winter garden covered in snow

As winter arrives you may find it a struggle to leave that comfy spot on the couch in front of the fire to tend to the garden, but just a little bit of winter planning can get your garden ready for a great year ahead.

New planting

Winter is a good time for planting bare-rooted shrubs, but try to avoid planting when the ground is wet and freezing. If you have planted a new tree, make sure you stake it well with a 3ft stake, which should be enough to hold the base of the tree and prevent the roots being rocked loose in high winds.. 

Mulch

Mulch doesn't just block weeds and make your garden look nice, it can also help keep the soil warm and moist. A healthy layer of mulch can go a long way toward protecting roots and bulbs from any encroaching frost in the Winter months.

Veg

A good variety of crops actually grow better during the cooler months, so you could try planting cold-season veggies like broccoli, cauliflower, cabbage, peas, and Brussels sprouts now. It's also worth noting that parsnips taste better after a touch of frost, but if you don’t want to be fighting off the cold rain, wind and snow to ge them out the ground then lift them now and store them in boxes of sand to keep them disease-free throughout the winter.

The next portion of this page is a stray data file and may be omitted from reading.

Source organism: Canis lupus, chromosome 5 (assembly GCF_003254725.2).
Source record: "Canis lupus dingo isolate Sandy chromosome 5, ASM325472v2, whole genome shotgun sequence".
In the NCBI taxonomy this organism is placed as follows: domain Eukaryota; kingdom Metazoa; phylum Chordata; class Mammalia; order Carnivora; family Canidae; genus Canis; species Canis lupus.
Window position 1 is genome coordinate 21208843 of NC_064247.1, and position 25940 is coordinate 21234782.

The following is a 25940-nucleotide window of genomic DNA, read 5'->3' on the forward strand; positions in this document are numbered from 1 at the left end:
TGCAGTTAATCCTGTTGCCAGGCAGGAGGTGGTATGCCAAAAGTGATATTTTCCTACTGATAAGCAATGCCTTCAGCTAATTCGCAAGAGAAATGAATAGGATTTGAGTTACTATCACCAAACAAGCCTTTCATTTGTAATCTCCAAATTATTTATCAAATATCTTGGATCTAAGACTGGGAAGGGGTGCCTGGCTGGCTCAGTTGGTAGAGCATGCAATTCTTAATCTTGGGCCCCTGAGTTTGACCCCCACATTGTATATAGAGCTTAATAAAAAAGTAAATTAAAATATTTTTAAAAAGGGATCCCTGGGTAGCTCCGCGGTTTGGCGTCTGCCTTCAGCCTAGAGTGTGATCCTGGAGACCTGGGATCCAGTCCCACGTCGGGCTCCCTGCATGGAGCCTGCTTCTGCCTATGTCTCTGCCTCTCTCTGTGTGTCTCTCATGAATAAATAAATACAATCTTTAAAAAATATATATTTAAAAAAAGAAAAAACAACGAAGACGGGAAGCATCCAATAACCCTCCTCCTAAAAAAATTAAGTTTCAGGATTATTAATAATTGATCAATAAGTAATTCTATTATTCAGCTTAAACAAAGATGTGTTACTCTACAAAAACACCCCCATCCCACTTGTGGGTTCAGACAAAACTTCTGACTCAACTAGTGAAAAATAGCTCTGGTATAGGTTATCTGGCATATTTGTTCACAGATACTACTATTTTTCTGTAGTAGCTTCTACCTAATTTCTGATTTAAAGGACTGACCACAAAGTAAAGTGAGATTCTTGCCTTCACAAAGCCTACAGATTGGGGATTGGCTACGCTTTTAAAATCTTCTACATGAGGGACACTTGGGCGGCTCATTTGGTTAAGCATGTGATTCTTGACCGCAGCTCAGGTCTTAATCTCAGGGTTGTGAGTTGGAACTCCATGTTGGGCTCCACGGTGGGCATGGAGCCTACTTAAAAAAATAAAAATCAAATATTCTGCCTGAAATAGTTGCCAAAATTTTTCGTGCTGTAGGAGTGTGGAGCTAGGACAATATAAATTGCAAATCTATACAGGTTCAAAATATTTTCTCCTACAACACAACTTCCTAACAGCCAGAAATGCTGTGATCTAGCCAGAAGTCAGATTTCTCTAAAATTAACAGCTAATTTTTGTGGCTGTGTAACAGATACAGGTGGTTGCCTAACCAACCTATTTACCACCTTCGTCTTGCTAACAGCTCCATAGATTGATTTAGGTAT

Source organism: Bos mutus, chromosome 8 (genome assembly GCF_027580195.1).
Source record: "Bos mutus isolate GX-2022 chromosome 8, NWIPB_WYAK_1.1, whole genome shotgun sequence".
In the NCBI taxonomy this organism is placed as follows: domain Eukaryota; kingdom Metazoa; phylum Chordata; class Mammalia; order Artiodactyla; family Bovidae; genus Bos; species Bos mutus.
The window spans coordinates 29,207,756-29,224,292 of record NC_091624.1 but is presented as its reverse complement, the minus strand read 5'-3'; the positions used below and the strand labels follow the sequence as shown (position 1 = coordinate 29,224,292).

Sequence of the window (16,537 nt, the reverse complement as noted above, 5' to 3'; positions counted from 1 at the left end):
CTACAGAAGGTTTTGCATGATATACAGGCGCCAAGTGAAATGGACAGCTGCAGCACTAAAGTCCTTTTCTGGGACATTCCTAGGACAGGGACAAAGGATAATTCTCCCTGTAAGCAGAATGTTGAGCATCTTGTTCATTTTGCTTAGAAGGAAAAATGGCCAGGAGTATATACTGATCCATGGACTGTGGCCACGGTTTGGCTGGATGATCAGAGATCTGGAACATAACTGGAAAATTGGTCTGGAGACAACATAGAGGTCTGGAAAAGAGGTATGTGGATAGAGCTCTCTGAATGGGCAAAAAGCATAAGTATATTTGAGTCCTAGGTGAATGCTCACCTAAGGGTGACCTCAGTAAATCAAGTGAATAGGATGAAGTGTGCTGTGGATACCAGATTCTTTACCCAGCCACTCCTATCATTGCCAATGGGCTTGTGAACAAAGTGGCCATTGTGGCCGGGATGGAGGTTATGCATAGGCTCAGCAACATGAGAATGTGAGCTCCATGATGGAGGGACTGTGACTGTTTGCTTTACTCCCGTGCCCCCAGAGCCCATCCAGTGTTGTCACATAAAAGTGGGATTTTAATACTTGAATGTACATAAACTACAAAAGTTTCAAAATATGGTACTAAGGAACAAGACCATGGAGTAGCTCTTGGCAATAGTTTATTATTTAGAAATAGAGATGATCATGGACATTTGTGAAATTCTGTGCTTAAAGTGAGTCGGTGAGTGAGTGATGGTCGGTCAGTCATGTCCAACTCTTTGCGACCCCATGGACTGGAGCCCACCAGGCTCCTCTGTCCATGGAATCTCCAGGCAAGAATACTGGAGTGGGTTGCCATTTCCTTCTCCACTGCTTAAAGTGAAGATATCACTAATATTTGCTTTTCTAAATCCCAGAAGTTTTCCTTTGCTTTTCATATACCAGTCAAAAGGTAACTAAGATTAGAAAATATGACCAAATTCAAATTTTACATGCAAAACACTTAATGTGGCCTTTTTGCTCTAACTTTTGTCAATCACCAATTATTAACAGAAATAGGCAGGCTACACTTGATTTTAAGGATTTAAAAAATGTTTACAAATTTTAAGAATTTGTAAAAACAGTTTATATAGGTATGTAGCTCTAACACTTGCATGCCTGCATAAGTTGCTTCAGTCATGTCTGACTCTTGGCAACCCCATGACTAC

Weed Control

This time of year can be perfect for starting to eliminate weeds from your garden. If there's a warm spell, weed seeds will be the first to germinate. As soon as you see weed sprouts appear, pull them up in order to get a head start on your garden maintenance.

Protect Young Trees & Shrubs

Now is the time to protect any young shrubs living in your garden, and natural materials like burlap are ideal for protecting large plants from frost. Just make sure to remove the material as soon as the temperature rises back above freezing or you might accidentally force your trees and shrubs out of dormancy in the middle of winter!

 

Then before you know it, spring will be knocking on your door and your garden will be looking pretty and plentiful!